14/06/2018 1:30:00 p.m.
Research from Lincoln University and the University of Florida, showed that most western consumers view New Zealand food as the next best thing to their local products.
However, Dr Lees said we are not taking advantage of this positive perception of the quality and safety of our food products.
“Unfortunately we are missing out on this premium because many overseas consumers are unaware their food originates in New Zealand.”
Dr Lees said his own research showed that the majority of New Zealand's exports are unbranded commodities that enter the manufacturing or food service sectors. This mean our products are frequently not identified to the consumer as being of New Zealand origin.
“The lack of branding and marketing means we give away the potential to take advantage of how consumers see our food products.”
In Japan, USA and Spain New Zealand was the second most trusted source for fresh fruit and vegetables. This is also true for other New Zealand food exports.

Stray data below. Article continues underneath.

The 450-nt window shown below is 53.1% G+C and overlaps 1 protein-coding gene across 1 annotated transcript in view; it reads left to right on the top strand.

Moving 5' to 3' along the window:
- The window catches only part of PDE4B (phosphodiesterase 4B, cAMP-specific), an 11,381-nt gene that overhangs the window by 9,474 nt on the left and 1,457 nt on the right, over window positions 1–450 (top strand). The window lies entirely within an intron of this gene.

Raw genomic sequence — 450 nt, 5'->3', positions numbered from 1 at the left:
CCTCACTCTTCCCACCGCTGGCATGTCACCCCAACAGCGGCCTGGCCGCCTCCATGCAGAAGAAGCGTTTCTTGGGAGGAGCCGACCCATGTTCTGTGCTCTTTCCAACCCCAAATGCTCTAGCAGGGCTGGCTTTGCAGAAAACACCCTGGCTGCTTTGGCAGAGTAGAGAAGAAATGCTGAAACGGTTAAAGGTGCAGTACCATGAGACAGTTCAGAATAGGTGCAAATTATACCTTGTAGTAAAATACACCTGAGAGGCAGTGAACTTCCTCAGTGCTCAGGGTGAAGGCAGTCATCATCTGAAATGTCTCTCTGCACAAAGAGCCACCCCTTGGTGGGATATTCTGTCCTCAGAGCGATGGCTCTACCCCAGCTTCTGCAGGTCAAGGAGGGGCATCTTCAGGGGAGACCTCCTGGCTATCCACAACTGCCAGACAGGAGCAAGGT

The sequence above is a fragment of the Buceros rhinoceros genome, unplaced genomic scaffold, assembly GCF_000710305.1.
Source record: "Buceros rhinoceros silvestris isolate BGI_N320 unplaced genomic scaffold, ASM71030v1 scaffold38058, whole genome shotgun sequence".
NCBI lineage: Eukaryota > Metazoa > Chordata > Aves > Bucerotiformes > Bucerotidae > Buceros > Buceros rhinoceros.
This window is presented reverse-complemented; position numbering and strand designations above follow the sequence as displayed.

Consumers in the US rated NZ beef as a close second to local US beef. In the UK, New Zealand lamb was seen as just as good as local lamb.
“While the growing preference for local food is a challenge for our food exports, there is also a significant opportunity to use this positive view to capture greater value.”
Where New Zealand products are branded they capture a significant premium. This is evident with New Zealand wine and kiwifruit.
The price per litre of New Zealand wine is second only to France, and New Zealand kiwifruit exports are sold at a significant premium over Italian or Chilean products, Dr Lees said.
“If we can replicate this with other food exports then we can move away from the current focus on increasing the volume of agricultural products and focus instead on increasing value.”